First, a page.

9. There is no longer a threat of her safety (of her falling in her home or on the ice as she walked to her mailbox). And, she feels so much more secure. A presentation was made last week, informing residents of what exactly happened if they had to be taken to the hospital. She said it took all the fear out of an unknown situation.

10. Mom feels respected and loved in a community of her peers. But, she still attends her church and stays in contact with friends, often attending outside lunch events with them. It is important to her to keep her feet in both worlds and stay connected with her community outside.




Aging Parent? How to Keep Your Support Network Strong!

March 29, 2014

Don’t wait for the next crisis. Take the time now to assess your support network. What changes have there been in your loved one’s life and in the lives of those who support you? Let me show you how to re-connect, re-engage and nurture those special people!

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Aging Parent? An Insider’s Guide to Assisted Living

March 19, 2014

As I reflected on my role as ED for a facility and as a caregiving daughter to my Mom, I thought of several “insider” tips that would help families as they contemplate a move to Assisted Living. Know that there is an increasing need for Assisted Living these day, and you will likely find many new facilities popping up in your area. It is critical that you do your due diligence before making the selection for your loved one.

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The Red Suitcase: “a mother-daughter movie about new beginnings”

November 24, 2013

How many of us have been transformed by an indelible experience with our aging parent? Filmmaker Dana White brings her road-trip story to life. Her film is a “tribute to her mother for being an inspiration and for having the strength to know it is never too late to start again.”

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Traveling with Alzheimer’s disease

November 3, 2013

Thomas Stern’s grandmother, Nati, taught him a lot about the ins and outs of “dementia-travel.” In this guest post, Thomas shares some ‘lessons learned’. Don’t let dementia prevent your loved one from experiencing the joy of travel and enhancing their quality of life.

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Aging in a Compassionate Community

September 22, 2013

Can you remember the last time you were the recipient of compassionate caring? What did it look like? How did it feel?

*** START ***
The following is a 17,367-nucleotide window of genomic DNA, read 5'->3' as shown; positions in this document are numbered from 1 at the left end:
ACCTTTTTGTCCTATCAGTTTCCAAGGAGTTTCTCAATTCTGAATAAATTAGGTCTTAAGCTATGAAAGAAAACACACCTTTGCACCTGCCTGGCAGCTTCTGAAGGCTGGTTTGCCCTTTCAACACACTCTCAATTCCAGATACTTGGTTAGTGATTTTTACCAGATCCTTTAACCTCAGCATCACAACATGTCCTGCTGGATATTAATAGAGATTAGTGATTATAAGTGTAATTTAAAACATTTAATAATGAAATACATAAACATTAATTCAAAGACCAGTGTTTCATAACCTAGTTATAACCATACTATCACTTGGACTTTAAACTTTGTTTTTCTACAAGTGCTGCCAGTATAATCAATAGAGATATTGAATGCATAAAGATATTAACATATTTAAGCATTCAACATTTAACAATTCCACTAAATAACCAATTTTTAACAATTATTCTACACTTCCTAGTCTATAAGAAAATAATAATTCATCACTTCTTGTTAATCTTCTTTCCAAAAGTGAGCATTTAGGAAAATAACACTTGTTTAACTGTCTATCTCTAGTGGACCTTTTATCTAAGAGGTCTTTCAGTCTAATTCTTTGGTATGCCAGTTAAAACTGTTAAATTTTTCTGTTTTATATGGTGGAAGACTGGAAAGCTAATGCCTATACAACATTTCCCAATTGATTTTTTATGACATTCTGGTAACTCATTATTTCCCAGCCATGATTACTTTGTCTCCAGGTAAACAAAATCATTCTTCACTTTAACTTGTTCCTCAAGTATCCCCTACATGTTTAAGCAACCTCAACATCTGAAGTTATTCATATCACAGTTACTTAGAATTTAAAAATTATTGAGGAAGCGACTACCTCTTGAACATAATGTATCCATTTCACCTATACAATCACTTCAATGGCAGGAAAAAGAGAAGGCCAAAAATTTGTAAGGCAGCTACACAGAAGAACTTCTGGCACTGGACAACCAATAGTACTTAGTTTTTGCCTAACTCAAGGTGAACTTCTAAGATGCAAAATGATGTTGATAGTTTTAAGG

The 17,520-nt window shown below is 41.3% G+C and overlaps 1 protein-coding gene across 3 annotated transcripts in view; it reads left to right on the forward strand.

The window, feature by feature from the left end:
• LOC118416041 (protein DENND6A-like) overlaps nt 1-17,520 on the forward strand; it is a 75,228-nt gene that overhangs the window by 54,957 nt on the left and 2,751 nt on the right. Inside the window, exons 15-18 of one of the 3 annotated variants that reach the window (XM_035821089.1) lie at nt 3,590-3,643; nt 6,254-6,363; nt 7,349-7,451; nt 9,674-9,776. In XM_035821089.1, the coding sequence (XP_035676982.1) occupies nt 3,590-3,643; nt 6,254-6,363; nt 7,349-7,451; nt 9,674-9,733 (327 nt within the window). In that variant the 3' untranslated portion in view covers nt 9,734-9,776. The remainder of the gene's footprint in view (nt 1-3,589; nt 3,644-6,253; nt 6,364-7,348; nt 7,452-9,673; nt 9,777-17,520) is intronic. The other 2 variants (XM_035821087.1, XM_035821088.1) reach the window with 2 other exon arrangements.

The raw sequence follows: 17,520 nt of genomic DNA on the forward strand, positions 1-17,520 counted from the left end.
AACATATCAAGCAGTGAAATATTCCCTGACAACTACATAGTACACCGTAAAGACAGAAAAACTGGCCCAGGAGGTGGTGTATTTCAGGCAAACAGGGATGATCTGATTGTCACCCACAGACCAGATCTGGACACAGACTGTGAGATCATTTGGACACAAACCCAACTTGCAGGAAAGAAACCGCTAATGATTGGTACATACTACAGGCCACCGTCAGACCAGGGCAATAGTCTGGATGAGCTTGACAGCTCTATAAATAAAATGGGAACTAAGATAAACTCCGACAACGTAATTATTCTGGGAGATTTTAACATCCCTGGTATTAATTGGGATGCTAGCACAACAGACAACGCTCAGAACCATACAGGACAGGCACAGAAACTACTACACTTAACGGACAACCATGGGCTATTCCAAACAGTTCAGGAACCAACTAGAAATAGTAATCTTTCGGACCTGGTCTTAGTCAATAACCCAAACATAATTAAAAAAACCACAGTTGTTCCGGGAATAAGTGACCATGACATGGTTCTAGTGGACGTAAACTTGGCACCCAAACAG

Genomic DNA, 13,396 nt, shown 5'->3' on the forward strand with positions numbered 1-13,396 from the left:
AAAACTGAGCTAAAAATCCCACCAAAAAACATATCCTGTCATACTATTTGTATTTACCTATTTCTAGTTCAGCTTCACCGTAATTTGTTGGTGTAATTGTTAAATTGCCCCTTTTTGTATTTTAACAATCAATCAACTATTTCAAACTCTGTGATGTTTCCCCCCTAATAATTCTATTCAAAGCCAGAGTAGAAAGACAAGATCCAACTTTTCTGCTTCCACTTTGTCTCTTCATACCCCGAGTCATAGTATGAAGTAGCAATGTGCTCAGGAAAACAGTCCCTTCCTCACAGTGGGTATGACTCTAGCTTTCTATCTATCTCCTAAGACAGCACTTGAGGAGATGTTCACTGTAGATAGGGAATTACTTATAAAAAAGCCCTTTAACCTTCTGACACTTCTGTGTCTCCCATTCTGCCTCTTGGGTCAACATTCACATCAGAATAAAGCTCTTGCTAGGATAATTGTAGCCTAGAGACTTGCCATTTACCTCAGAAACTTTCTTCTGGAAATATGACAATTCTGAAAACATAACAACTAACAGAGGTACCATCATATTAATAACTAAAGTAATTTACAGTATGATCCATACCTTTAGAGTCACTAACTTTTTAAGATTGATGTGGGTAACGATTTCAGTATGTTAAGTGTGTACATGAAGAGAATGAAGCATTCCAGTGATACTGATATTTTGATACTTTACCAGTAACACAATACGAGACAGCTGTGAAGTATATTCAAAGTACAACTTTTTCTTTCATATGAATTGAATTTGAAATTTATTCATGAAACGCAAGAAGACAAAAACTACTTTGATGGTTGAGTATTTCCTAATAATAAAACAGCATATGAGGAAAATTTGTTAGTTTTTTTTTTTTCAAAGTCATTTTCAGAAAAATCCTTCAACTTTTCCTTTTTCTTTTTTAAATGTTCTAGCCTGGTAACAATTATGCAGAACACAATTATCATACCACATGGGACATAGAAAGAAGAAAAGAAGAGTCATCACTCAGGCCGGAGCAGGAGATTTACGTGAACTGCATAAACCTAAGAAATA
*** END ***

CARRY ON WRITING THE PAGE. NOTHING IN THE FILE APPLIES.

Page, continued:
It’s exciting to know a group of professionals, members of The Michiana Gerontology Institute of Holy Cross College, plan to focus on compassion in a daylong conference on October 23 2013 at Holy Cross College, Notre Dame, Indiana. Professionals as well as the general public are invited to register for the conference.

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A Simple but Lasting Gift for your Aging Parent

September 2, 2013

It seems that most of us, caring for an aging parent, are dealing with some form of chronic disease. Thanks to a dear friend, I found the key to regaining choice and control … when for the past 9 months, my mother and I were controlled by cancer. It has nothing to do with medicine and everything to do with what is most important to my mother.

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Aging parent? Not All ‘Cancer Centers’ Are Created Equal!

August 27, 2013

I’ve been a caregiver for over 5 years now, and I still get things wrong. I falsely assumed that any medical facility that had the name “Cancer Center” (and was associated with a leading hospital) would provide integrated, holistic care to its cancer patients. Wrong!!!! Hopefully, you can learn from my mistake!

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Honoring Elders on first-ever ‘National Second Wind Dreams Day’ – September 7, 2013

August 18, 2013

People from all walks of life will soon celebrate the journey of aging and honor those who prove every day that AGING ROCKS! when they visit an eldercare community on the first-ever National Second Wind Dreams Day. September 7, 2013.